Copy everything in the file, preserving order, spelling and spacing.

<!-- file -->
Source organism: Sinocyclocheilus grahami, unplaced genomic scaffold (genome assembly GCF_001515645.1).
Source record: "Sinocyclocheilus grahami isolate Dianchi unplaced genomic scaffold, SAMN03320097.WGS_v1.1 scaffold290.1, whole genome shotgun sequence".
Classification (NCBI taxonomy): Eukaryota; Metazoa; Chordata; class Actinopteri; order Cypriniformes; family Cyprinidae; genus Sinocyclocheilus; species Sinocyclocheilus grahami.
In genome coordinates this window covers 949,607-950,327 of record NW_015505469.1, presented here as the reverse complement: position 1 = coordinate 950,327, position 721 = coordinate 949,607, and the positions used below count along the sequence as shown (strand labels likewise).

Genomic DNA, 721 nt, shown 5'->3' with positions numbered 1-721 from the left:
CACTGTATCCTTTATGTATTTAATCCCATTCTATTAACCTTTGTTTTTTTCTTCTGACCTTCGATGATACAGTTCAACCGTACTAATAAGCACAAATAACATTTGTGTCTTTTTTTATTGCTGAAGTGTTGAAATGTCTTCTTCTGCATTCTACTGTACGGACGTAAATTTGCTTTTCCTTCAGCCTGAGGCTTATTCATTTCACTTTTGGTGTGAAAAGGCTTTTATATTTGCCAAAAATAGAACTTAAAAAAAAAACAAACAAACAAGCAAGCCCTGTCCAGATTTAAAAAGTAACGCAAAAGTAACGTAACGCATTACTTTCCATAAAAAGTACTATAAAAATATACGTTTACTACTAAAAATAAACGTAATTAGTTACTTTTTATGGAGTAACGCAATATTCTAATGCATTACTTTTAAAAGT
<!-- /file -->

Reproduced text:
Source organism: Sinocyclocheilus grahami, unplaced genomic scaffold (genome assembly GCF_001515645.1).
Source record: "Sinocyclocheilus grahami isolate Dianchi unplaced genomic scaffold, SAMN03320097.WGS_v1.1 scaffold290.1, whole genome shotgun sequence".
Classification (NCBI taxonomy): Eukaryota; Metazoa; Chordata; class Actinopteri; order Cypriniformes; family Cyprinidae; genus Sinocyclocheilus; species Sinocyclocheilus grahami.
In genome coordinates this window covers 949,607-950,327 of record NW_015505469.1, presented here as the reverse complement: position 1 = coordinate 950,327, position 721 = coordinate 949,607, and the positions used below count along the sequence as shown (strand labels likewise).

Genomic DNA, 721 nt, shown 5'->3' with positions numbered 1-721 from the left:
CACTGTATCCTTTATGTATTTAATCCCATTCTATTAACCTTTGTTTTTTTCTTCTGACCTTCGATGATACAGTTCAACCGTACTAATAAGCACAAATAACATTTGTGTCTTTTTTTATTGCTGAAGTGTTGAAATGTCTTCTTCTGCATTCTACTGTACGGACGTAAATTTGCTTTTCCTTCAGCCTGAGGCTTATTCATTTCACTTTTGGTGTGAAAAGGCTTTTATATTTGCCAAAAATAGAACTTAAAAAAAAAACAAACAAACAAGCAAGCCCTGTCCAGATTTAAAAAGTAACGCAAAAGTAACGTAACGCATTACTTTCCATAAAAAGTACTATAAAAATATACGTTTACTACTAAAAATAAACGTAATTAGTTACTTTTTATGGAGTAACGCAATATTCTAATGCATTACTTTTAAAAGT